Over the past few years, I’ve had the good fortune of attending a couple of educational seminars, each of which featured a former Navy Seal as a guest speaker.
One was Marcus Luttrell, the lone survivor of Operation Red Wings and
co-author of the book “Lone Survivor.” The other was Robert O’Neill, who
was not only part of the operation that rescued Captain Phillips, but
also the final assault on the compound where Osama Bin Laden was killed.
Both men shared some truly fascinating stories about their rigorous
training and military experiences. At the end of the day, it
strengthened my opinion that our nation’s military has some incredible
men and women serving our country.
Recently, within a short span of time, I heard from a cousin who is a
retired Army officer and I also drove past a military convoy near the
National Guard base near Grayling.
It made me realize that, although I work with many people who served in
the military, only a small handful actually made the military their
career. And just as with so many other occupations, the financial
dynamics of a military career appear to be changing.
I’ve previously written that traditional pensions known as defined
benefit programs are becoming extinct. The auto industry, state
government, educators and most municipalities have eliminated
traditional pensions for new hires.
It appears that the military is also going to significantly alter their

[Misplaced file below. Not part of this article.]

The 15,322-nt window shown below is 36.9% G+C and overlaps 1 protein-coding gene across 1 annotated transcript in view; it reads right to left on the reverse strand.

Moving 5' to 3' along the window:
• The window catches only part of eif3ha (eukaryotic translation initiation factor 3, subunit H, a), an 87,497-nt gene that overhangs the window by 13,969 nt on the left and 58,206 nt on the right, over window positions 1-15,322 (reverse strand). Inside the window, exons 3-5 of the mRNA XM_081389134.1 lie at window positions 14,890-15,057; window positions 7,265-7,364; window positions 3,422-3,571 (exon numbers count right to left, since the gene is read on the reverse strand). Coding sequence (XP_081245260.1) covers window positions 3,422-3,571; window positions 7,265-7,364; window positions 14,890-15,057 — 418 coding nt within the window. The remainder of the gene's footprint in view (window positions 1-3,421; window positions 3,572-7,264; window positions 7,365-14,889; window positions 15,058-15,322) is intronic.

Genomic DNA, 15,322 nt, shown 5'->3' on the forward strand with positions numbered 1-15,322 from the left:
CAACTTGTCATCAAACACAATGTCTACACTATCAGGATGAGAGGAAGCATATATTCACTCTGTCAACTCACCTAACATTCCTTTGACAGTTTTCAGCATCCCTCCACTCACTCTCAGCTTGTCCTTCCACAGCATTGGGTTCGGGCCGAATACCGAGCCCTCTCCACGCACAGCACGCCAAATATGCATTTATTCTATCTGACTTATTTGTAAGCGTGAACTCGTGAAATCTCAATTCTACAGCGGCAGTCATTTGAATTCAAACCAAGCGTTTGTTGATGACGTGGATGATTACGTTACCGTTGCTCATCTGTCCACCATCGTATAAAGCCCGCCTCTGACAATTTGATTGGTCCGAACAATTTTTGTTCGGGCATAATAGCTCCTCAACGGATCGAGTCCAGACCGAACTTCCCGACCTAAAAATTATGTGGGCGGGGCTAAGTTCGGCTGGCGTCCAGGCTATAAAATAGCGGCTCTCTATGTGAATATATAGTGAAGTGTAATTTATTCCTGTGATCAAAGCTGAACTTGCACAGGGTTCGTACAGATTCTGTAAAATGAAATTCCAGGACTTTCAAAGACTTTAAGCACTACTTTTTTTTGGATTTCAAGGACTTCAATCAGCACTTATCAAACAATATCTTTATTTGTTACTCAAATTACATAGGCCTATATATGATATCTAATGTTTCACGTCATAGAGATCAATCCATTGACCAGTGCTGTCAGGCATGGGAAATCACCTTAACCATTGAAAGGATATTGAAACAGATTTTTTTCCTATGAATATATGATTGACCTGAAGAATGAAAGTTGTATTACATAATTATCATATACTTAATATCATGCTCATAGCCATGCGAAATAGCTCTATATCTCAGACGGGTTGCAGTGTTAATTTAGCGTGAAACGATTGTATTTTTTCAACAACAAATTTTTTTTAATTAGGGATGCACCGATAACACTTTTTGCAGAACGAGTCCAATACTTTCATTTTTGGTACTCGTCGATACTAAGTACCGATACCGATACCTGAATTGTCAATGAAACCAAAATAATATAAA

retirement program, in an attempt to save $1 billion annually.
If approved by Congress, the new program will be a “blended” plan.
It will shrink the traditional pension amounts by roughly 20 percent and
implement a mandatory contribution. However, for the first time, those
that do not make the military a lifelong career — in other words serve
for less than 20 years — will receive some retirement benefits.
If the Pentagon’s recommendations are enacted, the 20 percent reduction
in military pensions will be offset by government contributions into a
program similar to a 401(k) or IRA. The program is called the Thrift
Savings Plan (TSP.)
Within the TSP, Uncle Sam will automatically contribute one percent of
basic pay. Military personnel will also have three percent of their pay
automatically withheld and deposited into the TSP. The similarity I
referred to is that there will be a ten percent penalty if the money is
withdrawn prior to age 59.5.
Participants in the plan can opt out of having their three percent
withheld if they complete financial literacy training. The greatest
benefit of the TSP is for military personnel with more than four years
of service. Uncle Sam will match their contribution into the TSP dollar
for dollar, for up to five percent of pay.
If all goes as planned, the new military retirement program will go into
effect in January 2018. More than likely, there will be a grandfather
clause for long-term military personnel to continue with the traditional
pension or opt into the new TSP.
Naturally, as these changes move through Congress, I’ll keep my readers
posted. Like so many things in our nation’s culture, it is becoming more
complex even for military personnel. From private to general, military
personnel also need financial advisers to sort through their situation,
goals and strategies.